A common question that crops-up when I’m discussing the potential for Web 2.0 approaches to supporter engagement is whether such things as Facebook and MySpace aren’t just the domain of ‘young people’ (a flexibly applied term – usually defined as ‘younger than our supporters’).
One useful source of information to help inform such debates comes from Forrester Research, who have recently released an update to their Social Technographics profile for the UK.
Social Technographics is Forrester’s approach to segmenting the consumer marketplace based on how people engage with Social Media (another term for Web 2.0). Within this model, consumers can belong to one or more of the segments shown above, depending on how high on the Social Media engagement ‘ladder’ they have climbed – from ‘Inactives’ at the bottom to ‘Creators’ at the top.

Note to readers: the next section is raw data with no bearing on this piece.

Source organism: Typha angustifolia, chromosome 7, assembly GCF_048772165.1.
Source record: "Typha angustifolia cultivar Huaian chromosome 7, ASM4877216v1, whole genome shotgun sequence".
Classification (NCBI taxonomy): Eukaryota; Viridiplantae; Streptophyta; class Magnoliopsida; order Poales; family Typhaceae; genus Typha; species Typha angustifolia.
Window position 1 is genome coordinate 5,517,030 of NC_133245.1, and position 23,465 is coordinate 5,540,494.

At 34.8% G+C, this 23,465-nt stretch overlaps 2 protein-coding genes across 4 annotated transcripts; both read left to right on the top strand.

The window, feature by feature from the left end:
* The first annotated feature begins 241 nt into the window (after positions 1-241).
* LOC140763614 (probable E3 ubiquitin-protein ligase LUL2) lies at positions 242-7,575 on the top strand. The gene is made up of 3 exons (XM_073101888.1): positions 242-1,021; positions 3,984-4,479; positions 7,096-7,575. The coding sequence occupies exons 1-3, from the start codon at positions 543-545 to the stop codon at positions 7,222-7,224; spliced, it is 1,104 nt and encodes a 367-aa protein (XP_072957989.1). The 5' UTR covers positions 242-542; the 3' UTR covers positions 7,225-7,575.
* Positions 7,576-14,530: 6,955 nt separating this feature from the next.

The percentages shown above represent the proportion of the UK 16+ ‘frequent net using’ consumer market who Forrester’s research say engage at each level. So, as of the end of 2007 they estimate that 37% of frequent net users were in the ‘Joiners’ segment – using social networking sites.
This data can also be cut by age band:
Sure enough, overall engagement peaks in the 16-17 age band, with 71% ‘Joiners’ and 47% ‘Creators’. However, the spread of engagement towards the right of the chart still makes for encouraging reading. In particular in the 45 to 54 band (the entry level to the ‘Baby Boomer’ audience which represents so much untapped fundraising potential) where almost 1 in 5 frequent net users are in the ‘Joiner’ category.
As social networking and other social media applications become increasingly mainstream it’ll be interesting to watch for future updates from Forrester to see just how quickly the engagement of ‘older’ consumers on the upper rungs of the ladder grows.
One thing’s for sure – the numbers will be moving in the right direction for online fundraisers.